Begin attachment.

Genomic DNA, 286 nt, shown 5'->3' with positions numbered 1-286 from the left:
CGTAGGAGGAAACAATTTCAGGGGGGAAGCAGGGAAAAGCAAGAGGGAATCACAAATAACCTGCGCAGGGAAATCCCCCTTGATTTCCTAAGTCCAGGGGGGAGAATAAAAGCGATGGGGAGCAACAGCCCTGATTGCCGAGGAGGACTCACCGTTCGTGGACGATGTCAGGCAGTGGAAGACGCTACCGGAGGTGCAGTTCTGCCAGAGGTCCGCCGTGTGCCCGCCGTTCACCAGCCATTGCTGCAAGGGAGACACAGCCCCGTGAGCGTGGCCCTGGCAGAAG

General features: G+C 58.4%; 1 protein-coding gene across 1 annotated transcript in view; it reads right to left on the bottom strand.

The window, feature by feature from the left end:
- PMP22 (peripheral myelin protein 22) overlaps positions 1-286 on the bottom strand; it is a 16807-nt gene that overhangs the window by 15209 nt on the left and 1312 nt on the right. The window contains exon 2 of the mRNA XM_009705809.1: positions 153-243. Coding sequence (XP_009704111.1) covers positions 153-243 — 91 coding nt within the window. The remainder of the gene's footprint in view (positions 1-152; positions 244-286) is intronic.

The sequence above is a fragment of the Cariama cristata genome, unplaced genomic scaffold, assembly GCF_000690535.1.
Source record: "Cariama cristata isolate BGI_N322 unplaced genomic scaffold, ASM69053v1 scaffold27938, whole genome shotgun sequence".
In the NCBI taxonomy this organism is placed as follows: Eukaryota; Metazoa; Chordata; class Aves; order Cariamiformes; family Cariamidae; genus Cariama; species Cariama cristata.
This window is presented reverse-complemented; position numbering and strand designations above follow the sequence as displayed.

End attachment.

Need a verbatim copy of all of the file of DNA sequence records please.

Genomic DNA, 286 nt, shown 5'->3' with positions numbered 1-286 from the left:
CGTAGGAGGAAACAATTTCAGGGGGGAAGCAGGGAAAAGCAAGAGGGAATCACAAATAACCTGCGCAGGGAAATCCCCCTTGATTTCCTAAGTCCAGGGGGGAGAATAAAAGCGATGGGGAGCAACAGCCCTGATTGCCGAGGAGGACTCACCGTTCGTGGACGATGTCAGGCAGTGGAAGACGCTACCGGAGGTGCAGTTCTGCCAGAGGTCCGCCGTGTGCCCGCCGTTCACCAGCCATTGCTGCAAGGGAGACACAGCCCCGTGAGCGTGGCCCTGGCAGAAG

General features: G+C 58.4%; 1 protein-coding gene across 1 annotated transcript in view; it reads right to left on the bottom strand.

The window, feature by feature from the left end:
- PMP22 (peripheral myelin protein 22) overlaps positions 1-286 on the bottom strand; it is a 16807-nt gene that overhangs the window by 15209 nt on the left and 1312 nt on the right. The window contains exon 2 of the mRNA XM_009705809.1: positions 153-243. Coding sequence (XP_009704111.1) covers positions 153-243 — 91 coding nt within the window. The remainder of the gene's footprint in view (positions 1-152; positions 244-286) is intronic.

The sequence above is a fragment of the Cariama cristata genome, unplaced genomic scaffold, assembly GCF_000690535.1.
Source record: "Cariama cristata isolate BGI_N322 unplaced genomic scaffold, ASM69053v1 scaffold27938, whole genome shotgun sequence".
In the NCBI taxonomy this organism is placed as follows: Eukaryota; Metazoa; Chordata; class Aves; order Cariamiformes; family Cariamidae; genus Cariama; species Cariama cristata.
This window is presented reverse-complemented; position numbering and strand designations above follow the sequence as displayed.